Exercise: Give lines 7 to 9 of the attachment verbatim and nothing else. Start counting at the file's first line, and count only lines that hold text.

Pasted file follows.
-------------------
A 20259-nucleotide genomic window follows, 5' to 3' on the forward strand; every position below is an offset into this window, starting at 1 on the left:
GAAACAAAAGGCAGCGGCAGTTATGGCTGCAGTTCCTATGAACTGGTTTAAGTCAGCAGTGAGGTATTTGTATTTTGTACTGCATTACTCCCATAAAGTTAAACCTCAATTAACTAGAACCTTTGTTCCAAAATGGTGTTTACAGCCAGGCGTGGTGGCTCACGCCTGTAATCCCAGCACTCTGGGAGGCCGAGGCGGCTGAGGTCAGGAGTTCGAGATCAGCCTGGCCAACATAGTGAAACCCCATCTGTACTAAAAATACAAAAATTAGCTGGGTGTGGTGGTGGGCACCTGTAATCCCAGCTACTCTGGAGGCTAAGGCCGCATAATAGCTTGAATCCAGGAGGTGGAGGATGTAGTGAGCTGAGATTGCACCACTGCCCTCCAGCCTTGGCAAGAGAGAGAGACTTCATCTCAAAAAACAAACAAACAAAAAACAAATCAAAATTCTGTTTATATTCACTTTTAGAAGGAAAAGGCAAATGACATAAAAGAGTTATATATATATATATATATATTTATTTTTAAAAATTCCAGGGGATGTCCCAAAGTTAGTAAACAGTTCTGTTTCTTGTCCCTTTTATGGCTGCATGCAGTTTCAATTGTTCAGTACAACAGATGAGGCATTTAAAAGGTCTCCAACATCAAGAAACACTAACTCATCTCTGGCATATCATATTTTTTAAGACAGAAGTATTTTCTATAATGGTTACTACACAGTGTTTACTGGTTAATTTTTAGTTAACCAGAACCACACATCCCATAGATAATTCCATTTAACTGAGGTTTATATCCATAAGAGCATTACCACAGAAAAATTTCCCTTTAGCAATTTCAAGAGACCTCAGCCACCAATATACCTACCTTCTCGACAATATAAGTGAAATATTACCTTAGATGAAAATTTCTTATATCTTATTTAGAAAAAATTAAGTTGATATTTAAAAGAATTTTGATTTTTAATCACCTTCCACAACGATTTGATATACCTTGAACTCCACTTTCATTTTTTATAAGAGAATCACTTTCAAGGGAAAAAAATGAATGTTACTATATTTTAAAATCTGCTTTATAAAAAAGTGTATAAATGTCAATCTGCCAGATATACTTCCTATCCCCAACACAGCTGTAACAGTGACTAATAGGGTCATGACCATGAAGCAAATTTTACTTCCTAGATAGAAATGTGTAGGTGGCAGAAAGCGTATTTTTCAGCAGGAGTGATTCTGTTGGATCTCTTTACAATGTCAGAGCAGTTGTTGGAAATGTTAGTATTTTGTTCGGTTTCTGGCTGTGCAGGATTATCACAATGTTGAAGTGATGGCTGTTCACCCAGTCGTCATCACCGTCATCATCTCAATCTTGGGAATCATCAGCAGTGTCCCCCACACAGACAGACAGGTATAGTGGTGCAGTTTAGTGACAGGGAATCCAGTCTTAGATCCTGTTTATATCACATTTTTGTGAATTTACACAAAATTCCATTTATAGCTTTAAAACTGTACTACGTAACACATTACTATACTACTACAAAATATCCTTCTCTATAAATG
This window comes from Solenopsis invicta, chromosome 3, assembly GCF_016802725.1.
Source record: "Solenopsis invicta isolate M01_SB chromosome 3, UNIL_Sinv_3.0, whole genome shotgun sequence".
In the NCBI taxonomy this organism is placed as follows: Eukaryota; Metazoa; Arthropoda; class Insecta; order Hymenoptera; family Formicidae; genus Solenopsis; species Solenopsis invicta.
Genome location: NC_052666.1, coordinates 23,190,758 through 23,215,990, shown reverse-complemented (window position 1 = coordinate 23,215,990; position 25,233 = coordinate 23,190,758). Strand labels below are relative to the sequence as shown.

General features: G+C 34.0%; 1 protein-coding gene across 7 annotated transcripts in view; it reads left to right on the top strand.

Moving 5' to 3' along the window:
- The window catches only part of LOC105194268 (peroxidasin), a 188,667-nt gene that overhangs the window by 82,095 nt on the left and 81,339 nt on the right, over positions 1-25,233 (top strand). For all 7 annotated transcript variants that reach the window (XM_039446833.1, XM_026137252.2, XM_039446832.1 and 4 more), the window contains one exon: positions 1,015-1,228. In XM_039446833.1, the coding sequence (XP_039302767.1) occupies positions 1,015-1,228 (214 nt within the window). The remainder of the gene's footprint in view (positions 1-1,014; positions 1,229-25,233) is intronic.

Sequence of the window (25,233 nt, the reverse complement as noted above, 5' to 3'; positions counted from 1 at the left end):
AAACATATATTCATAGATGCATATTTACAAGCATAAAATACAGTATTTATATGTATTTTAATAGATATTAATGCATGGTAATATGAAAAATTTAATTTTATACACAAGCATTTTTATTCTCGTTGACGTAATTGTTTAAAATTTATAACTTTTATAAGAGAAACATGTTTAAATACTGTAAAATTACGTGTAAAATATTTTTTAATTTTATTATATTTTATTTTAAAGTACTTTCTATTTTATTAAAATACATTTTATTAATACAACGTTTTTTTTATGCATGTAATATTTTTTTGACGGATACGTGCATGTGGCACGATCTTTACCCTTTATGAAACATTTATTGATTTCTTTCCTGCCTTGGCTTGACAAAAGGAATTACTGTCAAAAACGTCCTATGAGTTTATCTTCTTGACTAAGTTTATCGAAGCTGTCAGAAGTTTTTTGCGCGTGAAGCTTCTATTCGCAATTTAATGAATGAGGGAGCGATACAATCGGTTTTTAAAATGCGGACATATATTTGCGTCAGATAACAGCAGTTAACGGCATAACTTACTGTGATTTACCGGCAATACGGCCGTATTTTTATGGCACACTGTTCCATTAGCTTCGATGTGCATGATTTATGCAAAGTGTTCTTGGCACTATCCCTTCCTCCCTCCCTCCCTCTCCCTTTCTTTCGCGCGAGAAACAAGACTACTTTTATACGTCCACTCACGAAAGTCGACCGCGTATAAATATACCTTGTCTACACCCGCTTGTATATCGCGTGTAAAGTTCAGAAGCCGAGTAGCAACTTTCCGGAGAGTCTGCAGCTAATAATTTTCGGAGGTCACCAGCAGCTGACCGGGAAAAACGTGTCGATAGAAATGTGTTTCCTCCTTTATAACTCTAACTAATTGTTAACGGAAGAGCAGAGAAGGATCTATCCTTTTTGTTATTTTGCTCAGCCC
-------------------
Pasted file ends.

General features: G+C 34.0%; 1 protein-coding gene across 7 annotated transcripts in view; it reads left to right on the top strand.

Moving 5' to 3' along the window:
- The window catches only part of LOC105194268 (peroxidasin), a 188,667-nt gene that overhangs the window by 82,095 nt on the left and 81,339 nt on the right, over positions 1-25,233 (top strand). For all 7 annotated transcript variants that reach the window (XM_039446833.1, XM_026137252.2, XM_039446832.1 and 4 more), the window contains one exon: positions 1,015-1,228. In XM_039446833.1, the coding sequence (XP_039302767.1) occupies positions 1,015-1,228 (214 nt within the window). The remainder of the gene's footprint in view (positions 1-1,014; positions 1,229-25,233) is intronic.